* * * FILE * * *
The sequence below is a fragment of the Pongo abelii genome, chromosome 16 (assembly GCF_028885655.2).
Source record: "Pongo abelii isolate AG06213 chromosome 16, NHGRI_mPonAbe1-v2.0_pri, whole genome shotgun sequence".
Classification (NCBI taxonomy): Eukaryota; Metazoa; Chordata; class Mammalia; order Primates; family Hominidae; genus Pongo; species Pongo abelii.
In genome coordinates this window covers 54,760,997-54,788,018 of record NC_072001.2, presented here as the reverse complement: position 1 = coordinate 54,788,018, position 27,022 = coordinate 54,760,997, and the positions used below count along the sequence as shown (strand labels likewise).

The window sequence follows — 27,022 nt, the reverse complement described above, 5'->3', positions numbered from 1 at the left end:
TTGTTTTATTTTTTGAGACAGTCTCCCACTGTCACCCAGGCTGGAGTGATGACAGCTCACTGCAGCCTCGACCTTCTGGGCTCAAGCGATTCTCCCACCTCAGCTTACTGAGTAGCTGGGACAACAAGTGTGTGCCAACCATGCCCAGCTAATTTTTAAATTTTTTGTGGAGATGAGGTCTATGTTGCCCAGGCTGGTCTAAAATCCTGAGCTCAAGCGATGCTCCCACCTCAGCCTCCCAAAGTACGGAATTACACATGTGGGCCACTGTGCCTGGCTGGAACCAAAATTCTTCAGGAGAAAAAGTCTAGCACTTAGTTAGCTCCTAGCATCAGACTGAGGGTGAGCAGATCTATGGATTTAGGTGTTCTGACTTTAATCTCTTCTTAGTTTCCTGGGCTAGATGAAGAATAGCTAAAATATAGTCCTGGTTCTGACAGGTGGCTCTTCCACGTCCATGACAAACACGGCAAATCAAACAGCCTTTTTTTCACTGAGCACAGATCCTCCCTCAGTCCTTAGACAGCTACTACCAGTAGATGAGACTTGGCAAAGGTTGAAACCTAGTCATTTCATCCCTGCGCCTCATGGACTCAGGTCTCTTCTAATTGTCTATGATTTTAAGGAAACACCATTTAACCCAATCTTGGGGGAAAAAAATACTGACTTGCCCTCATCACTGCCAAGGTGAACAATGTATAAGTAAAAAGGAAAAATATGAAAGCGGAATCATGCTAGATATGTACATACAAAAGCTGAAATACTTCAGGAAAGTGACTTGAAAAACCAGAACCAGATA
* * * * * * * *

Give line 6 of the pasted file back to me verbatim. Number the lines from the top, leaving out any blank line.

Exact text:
TTGTTTTATTTTTTGAGACAGTCTCCCACTGTCACCCAGGCTGGAGTGATGACAGCTCACTGCAGCCTCGACCTTCTGGGCTCAAGCGATTCTCCCACCTCAGCTTACTGAGTAGCTGGGACAACAAGTGTGTGCCAACCATGCCCAGCTAATTTTTAAATTTTTTGTGGAGATGAGGTCTATGTTGCCCAGGCTGGTCTAAAATCCTGAGCTCAAGCGATGCTCCCACCTCAGCCTCCCAAAGTACGGAATTACACATGTGGGCCACTGTGCCTGGCTGGAACCAAAATTCTTCAGGAGAAAAAGTCTAGCACTTAGTTAGCTCCTAGCATCAGACTGAGGGTGAGCAGATCTATGGATTTAGGTGTTCTGACTTTAATCTCTTCTTAGTTTCCTGGGCTAGATGAAGAATAGCTAAAATATAGTCCTGGTTCTGACAGGTGGCTCTTCCACGTCCATGACAAACACGGCAAATCAAACAGCCTTTTTTTCACTGAGCACAGATCCTCCCTCAGTCCTTAGACAGCTACTACCAGTAGATGAGACTTGGCAAAGGTTGAAACCTAGTCATTTCATCCCTGCGCCTCATGGACTCAGGTCTCTTCTAATTGTCTATGATTTTAAGGAAACACCATTTAACCCAATCTTGGGGGAAAAAAATACTGACTTGCCCTCATCACTGCCAAGGTGAACAATGTATAAGTAAAAAGGAAAAATATGAAAGCGGAATCATGCTAGATATGTACATACAAAAGCTGAAATACTTCAGGAAAGTGACTTGAAAAACCAGAACCAGATA